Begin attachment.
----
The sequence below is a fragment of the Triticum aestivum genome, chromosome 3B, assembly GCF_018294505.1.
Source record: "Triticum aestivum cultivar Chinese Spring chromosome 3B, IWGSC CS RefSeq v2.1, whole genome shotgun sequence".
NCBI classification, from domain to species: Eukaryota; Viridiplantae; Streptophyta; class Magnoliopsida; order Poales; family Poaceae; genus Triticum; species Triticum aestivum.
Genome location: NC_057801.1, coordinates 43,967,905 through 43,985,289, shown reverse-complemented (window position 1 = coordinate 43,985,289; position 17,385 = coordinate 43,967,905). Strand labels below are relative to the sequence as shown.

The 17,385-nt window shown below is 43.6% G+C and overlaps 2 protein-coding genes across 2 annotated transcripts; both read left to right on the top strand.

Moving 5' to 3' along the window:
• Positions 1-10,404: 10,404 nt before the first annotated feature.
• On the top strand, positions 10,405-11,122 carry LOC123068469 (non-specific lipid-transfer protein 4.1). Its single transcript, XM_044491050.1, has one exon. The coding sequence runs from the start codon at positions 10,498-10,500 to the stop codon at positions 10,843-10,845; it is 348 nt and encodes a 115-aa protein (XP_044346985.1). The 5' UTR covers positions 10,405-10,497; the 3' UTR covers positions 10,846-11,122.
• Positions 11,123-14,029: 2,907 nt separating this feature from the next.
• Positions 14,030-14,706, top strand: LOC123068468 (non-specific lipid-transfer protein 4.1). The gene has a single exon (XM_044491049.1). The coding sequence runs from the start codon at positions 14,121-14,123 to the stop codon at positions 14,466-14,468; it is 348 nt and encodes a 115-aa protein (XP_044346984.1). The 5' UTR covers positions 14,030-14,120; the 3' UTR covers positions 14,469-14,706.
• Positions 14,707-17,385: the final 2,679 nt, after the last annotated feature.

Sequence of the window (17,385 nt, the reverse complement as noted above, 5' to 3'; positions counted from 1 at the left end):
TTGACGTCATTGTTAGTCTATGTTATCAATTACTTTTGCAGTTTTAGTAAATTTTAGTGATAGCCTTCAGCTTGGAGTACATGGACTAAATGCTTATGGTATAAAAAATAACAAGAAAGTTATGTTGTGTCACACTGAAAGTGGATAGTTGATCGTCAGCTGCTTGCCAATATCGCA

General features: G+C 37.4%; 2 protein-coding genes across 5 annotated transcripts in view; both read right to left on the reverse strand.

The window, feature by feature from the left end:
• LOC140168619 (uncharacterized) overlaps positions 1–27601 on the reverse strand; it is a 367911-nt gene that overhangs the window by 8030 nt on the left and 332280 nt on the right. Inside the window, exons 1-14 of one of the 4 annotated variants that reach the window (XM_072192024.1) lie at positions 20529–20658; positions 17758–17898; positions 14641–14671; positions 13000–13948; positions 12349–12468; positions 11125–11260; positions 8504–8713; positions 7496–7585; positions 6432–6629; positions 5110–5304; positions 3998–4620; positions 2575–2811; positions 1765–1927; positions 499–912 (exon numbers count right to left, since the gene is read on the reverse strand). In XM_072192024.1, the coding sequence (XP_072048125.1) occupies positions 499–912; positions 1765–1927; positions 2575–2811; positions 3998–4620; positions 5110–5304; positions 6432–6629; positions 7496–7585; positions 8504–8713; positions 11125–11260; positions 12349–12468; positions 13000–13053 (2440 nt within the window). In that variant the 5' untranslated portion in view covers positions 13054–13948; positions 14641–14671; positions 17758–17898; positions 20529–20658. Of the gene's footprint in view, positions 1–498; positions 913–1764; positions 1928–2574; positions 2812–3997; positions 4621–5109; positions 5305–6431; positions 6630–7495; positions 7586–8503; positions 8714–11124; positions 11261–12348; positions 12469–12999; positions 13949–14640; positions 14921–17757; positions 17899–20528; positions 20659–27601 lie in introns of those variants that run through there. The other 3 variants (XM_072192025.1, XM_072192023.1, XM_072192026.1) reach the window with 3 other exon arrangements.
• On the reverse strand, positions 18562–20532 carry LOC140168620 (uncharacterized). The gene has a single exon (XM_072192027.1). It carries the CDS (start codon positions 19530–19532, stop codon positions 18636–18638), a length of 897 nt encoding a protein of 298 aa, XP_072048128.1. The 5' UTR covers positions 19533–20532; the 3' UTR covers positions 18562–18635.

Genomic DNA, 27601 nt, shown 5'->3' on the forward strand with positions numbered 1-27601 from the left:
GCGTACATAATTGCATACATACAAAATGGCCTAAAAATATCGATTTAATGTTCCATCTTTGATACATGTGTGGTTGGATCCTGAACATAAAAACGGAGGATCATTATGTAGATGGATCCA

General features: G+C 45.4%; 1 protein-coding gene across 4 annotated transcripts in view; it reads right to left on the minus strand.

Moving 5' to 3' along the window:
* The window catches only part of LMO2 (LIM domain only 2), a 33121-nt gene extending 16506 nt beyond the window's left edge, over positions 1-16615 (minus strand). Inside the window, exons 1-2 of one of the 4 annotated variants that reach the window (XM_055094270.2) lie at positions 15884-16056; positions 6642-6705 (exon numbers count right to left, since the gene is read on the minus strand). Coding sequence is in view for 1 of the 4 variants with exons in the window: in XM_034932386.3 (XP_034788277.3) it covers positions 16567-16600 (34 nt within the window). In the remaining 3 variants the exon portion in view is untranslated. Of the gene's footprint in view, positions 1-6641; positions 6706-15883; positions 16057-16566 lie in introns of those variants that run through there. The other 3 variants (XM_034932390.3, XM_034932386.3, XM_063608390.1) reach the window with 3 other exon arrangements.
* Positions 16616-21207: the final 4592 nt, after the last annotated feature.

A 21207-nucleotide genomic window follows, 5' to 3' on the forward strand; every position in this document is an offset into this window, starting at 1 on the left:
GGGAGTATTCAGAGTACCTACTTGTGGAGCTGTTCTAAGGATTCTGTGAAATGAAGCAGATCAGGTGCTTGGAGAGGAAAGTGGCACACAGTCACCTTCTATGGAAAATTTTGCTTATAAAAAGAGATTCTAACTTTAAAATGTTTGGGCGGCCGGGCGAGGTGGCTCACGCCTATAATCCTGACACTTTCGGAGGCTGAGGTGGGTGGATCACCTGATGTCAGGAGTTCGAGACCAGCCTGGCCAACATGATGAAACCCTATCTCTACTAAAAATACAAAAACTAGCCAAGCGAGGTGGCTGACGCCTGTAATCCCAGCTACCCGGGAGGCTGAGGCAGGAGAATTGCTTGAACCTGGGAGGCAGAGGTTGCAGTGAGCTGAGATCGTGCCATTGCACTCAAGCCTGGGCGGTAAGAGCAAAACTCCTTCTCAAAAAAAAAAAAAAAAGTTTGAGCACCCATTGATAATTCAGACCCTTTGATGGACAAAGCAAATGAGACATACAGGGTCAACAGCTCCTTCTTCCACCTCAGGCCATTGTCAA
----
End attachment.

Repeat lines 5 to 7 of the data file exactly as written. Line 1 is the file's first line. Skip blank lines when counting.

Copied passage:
The 17,385-nt window shown below is 43.6% G+C and overlaps 2 protein-coding genes across 2 annotated transcripts; both read left to right on the top strand.

Moving 5' to 3' along the window:
• Positions 1-10,404: 10,404 nt before the first annotated feature.